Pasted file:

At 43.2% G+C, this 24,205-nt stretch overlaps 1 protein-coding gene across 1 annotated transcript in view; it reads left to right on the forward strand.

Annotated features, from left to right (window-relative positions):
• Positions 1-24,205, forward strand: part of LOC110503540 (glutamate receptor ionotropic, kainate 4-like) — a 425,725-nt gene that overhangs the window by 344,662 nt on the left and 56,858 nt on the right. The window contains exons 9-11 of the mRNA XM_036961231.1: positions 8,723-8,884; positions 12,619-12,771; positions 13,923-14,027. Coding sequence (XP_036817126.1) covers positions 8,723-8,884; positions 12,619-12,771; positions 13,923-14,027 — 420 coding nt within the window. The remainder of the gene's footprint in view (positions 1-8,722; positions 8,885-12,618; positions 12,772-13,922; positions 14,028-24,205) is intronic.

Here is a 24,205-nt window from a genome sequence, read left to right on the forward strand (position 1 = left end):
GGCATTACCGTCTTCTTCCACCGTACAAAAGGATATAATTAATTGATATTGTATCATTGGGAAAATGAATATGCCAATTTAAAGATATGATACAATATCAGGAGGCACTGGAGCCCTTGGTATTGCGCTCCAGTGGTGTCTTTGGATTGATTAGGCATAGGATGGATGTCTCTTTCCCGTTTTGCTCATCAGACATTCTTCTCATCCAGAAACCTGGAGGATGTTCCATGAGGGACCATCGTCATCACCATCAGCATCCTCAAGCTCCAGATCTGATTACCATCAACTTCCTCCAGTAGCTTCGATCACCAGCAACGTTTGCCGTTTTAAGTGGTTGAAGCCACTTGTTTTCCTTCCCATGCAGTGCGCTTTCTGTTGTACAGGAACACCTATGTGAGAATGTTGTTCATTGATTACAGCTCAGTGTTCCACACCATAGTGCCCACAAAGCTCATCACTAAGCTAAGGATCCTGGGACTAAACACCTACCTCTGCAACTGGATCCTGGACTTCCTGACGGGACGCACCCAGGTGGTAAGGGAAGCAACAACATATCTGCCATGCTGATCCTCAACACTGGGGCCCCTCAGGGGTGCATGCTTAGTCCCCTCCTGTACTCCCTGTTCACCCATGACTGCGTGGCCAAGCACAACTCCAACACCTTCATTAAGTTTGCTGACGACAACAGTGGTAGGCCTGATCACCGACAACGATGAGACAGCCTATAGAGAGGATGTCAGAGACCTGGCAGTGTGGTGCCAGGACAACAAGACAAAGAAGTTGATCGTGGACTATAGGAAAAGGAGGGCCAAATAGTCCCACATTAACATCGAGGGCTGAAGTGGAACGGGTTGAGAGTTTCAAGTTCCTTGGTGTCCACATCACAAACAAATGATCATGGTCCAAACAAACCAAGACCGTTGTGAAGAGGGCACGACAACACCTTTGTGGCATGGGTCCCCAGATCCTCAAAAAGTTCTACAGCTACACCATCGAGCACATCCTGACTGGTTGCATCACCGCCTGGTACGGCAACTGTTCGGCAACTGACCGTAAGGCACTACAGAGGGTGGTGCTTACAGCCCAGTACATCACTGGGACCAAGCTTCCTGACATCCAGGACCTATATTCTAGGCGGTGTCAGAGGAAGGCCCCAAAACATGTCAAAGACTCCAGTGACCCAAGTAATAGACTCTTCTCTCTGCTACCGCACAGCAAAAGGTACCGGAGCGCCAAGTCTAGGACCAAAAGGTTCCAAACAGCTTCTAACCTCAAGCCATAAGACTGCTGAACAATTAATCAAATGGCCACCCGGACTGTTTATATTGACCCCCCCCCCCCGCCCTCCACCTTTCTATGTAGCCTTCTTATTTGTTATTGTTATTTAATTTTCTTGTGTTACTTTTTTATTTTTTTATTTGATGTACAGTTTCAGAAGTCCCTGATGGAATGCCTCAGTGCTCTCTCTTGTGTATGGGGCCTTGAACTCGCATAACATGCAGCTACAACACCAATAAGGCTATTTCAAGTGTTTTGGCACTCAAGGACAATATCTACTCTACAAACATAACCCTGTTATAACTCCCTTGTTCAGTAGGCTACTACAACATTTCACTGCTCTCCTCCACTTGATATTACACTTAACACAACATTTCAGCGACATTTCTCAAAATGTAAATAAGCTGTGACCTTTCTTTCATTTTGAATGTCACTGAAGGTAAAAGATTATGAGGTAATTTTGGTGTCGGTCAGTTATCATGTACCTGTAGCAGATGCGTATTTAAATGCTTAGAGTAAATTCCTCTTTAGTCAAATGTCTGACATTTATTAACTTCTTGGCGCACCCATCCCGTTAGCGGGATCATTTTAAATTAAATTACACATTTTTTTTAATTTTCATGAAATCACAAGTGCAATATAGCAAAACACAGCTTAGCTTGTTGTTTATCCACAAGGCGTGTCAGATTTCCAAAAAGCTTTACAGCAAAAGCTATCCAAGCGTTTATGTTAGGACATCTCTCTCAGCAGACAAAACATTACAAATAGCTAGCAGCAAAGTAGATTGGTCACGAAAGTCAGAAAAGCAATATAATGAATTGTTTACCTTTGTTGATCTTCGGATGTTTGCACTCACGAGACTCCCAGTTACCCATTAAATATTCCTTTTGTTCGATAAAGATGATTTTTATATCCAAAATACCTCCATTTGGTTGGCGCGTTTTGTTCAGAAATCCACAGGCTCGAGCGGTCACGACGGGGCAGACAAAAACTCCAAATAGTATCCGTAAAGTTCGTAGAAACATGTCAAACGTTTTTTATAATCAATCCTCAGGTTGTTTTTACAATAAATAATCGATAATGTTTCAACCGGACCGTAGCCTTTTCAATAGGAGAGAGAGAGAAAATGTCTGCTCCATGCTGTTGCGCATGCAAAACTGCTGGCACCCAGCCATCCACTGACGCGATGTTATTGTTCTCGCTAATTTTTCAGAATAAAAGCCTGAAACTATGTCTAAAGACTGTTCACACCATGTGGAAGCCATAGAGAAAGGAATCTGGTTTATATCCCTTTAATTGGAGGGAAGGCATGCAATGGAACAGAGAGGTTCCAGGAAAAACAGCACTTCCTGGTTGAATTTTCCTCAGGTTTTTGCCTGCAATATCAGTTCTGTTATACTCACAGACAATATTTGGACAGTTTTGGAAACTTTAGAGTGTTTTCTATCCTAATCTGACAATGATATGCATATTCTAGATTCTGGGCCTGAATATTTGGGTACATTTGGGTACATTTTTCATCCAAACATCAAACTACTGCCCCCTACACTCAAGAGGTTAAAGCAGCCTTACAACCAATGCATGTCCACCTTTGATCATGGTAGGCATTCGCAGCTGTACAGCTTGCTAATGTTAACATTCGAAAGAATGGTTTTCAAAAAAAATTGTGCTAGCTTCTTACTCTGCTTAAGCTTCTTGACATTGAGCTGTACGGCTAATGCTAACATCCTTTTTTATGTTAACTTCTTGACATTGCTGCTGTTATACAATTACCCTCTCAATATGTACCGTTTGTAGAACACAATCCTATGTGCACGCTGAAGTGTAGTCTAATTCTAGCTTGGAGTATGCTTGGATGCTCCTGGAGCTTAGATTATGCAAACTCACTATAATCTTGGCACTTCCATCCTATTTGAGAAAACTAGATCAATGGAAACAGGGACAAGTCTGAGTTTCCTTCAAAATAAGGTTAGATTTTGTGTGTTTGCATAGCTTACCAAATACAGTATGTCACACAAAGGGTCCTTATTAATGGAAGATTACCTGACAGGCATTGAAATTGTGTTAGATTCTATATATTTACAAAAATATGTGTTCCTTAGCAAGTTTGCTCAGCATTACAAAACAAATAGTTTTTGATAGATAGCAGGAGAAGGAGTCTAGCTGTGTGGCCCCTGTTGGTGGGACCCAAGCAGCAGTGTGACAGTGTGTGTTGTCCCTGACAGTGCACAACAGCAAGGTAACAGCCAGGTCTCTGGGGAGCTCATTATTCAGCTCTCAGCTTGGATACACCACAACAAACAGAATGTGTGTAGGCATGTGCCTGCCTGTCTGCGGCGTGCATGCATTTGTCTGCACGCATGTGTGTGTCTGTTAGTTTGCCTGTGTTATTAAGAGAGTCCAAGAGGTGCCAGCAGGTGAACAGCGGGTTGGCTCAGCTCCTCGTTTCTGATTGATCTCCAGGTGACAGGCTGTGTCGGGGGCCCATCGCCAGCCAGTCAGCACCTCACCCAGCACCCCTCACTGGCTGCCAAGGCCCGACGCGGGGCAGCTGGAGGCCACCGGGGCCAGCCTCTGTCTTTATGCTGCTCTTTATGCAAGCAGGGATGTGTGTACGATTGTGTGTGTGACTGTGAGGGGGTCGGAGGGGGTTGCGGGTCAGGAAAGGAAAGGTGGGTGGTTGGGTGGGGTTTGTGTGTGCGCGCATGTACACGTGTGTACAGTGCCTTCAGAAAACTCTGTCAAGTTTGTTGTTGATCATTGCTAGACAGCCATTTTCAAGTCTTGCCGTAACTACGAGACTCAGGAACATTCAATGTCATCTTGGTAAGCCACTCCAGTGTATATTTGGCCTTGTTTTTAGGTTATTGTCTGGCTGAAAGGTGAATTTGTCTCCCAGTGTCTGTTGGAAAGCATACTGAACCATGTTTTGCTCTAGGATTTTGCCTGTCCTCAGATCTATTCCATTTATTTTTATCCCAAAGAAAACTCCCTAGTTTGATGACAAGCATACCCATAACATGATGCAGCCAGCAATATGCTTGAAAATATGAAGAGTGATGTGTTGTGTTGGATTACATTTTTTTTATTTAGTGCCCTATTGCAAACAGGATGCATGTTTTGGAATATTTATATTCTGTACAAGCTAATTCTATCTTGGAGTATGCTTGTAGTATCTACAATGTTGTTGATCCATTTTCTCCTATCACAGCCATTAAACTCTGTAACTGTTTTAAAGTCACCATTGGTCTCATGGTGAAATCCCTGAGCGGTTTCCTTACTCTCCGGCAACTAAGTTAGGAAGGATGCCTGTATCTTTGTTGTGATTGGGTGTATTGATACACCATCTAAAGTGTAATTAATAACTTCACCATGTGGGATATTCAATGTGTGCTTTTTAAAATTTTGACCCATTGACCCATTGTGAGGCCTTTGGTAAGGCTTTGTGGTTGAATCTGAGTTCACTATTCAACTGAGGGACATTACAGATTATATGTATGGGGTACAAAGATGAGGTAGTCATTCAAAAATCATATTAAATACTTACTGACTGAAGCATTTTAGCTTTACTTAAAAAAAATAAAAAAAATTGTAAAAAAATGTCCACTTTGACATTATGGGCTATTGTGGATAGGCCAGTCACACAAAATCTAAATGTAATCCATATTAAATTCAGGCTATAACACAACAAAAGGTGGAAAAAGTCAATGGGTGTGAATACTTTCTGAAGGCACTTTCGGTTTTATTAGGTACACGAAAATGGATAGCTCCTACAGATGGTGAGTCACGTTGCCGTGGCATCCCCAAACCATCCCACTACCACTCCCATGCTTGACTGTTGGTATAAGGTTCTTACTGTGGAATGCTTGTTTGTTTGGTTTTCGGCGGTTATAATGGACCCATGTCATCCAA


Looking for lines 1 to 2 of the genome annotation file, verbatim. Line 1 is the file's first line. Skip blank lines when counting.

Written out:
At 43.2% G+C, this 24,205-nt stretch overlaps 1 protein-coding gene across 1 annotated transcript in view; it reads left to right on the forward strand.

Annotated features, from left to right (window-relative positions):